The European Commission has published the papers from a conference they sponsored jointly with the Global Ageing Initiative on 4, 5 March. The material looks interesting. You can find it here . I need some time to look through all this, but meanwhile an initial extract from Pedro Solbes. You know, I think some people are finally begining to 'get it'.
Our conclusions are worrying. On the basis of current polices, a clear and unequivocal risk of unsustainable public finances exists in at least half of EU Member States. Even countries which at first sight appear to be in a good position, face daunting challenges. Both reforms, with which I will deal later in the speech, and budgetary discipline have to remain high on the economic policy agenda. High debt countries, face a particular challenge as they are de facto obliged to run large primary surpluses and achieve ambitious debt reduction targets in order to ensure sustainability. This implies an enormous and sustained real budgetary effort. Alternatively sustainability in some countries appears to be based on sustaining very high tax ratios over several decades. The tax burden is a matter for Member States to decide, but there are questions as to whether high tax rates can be sustained in the face of globalisation and the increased mobility of tax bases. These conclusions underline the need for further increasing the focus on the debt level and long-term sustainability in the Stability and Growth Pact. Indeed, the upgrading of analysis on ageing populations was a central element in the proposals adopted by the Commission last November.
… but the core challenge is economic growth.
Over the past forty years, we have become accustomed to increasing levels of prosperity on the back of sustained increases in labour supply and high levels of productivity growth. However, ageing populations means that these sources of growth cannot be taken for granted in the future. The population of working age in Europe will start to shrink as of 2010 as the post war baby-boom cohort enter their retirement years. Unless offset by increases in productivity growth, a fall in the supply of labour will mean that the potential growth rate will fall. We have estimated that the pure impact of ageing populations will result in the potential growth rate falling by some 0.8 percentage points. A drop of this amount may appear small, but its cumulative effect would be a shortfall in GDP per capita of some 20%. Let me be clear. I am not suggesting that living standards will fall by 20%, but rather that they will be lower than what could be expected to be in the absence of demographic change. These changes in the labour market are not long-run concerns. Our recent economic forecasts show that these effects are already emerging in some EU Member States.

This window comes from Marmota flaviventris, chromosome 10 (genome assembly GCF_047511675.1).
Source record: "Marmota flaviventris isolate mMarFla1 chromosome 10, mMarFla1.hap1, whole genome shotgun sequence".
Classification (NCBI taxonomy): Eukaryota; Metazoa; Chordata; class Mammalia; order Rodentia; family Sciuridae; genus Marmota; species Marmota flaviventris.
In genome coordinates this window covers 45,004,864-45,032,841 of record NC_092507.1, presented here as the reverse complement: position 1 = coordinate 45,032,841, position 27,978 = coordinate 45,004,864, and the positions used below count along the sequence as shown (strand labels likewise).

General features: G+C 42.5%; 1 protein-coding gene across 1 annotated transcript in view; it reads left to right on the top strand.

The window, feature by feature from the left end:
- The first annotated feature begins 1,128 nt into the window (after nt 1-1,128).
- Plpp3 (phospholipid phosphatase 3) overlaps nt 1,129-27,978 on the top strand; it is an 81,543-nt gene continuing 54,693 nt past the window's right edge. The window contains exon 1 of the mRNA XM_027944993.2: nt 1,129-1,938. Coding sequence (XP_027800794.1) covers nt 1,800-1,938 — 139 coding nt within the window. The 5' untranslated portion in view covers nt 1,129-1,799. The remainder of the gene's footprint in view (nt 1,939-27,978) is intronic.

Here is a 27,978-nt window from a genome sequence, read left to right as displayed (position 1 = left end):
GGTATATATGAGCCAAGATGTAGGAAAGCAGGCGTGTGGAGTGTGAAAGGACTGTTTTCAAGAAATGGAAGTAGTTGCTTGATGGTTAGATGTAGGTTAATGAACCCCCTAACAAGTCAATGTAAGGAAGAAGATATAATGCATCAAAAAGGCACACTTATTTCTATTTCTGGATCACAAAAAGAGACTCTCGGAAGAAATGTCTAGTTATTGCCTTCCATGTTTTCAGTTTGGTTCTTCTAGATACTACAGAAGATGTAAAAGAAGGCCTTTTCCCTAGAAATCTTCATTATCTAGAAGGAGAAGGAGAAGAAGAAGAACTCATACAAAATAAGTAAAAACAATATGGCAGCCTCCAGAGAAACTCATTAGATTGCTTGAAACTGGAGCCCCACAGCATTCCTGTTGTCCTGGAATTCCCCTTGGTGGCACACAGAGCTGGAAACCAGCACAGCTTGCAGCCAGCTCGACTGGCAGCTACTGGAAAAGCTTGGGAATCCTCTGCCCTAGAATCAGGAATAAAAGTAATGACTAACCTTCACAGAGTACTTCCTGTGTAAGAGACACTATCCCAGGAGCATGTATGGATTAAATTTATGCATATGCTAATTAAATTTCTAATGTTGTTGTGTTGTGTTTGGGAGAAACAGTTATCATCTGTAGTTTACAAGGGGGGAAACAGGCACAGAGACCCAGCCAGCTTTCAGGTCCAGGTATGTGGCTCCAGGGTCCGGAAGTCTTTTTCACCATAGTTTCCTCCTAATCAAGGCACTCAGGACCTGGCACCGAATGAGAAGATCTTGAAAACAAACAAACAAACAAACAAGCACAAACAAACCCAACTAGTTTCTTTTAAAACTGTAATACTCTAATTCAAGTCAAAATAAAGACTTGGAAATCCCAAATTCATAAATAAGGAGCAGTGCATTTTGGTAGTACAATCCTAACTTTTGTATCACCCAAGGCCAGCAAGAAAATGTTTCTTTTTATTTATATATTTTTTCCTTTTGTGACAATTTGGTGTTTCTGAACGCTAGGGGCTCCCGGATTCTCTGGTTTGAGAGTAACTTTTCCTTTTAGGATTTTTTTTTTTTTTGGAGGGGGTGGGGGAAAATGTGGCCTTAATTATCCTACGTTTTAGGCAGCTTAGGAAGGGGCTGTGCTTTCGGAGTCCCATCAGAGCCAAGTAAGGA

A fall in potential growth is not only a concern because it will lead to a relative decline in prosperity vis à vis other industrialised countries. It is a major problem because it will make it ever more difficult to meet the expectations and demands of a growing elderly population. Much of the pension entitlements which citizens are accruing in public systems today are based on an assumption of a potential growth rate of around today’s growth level.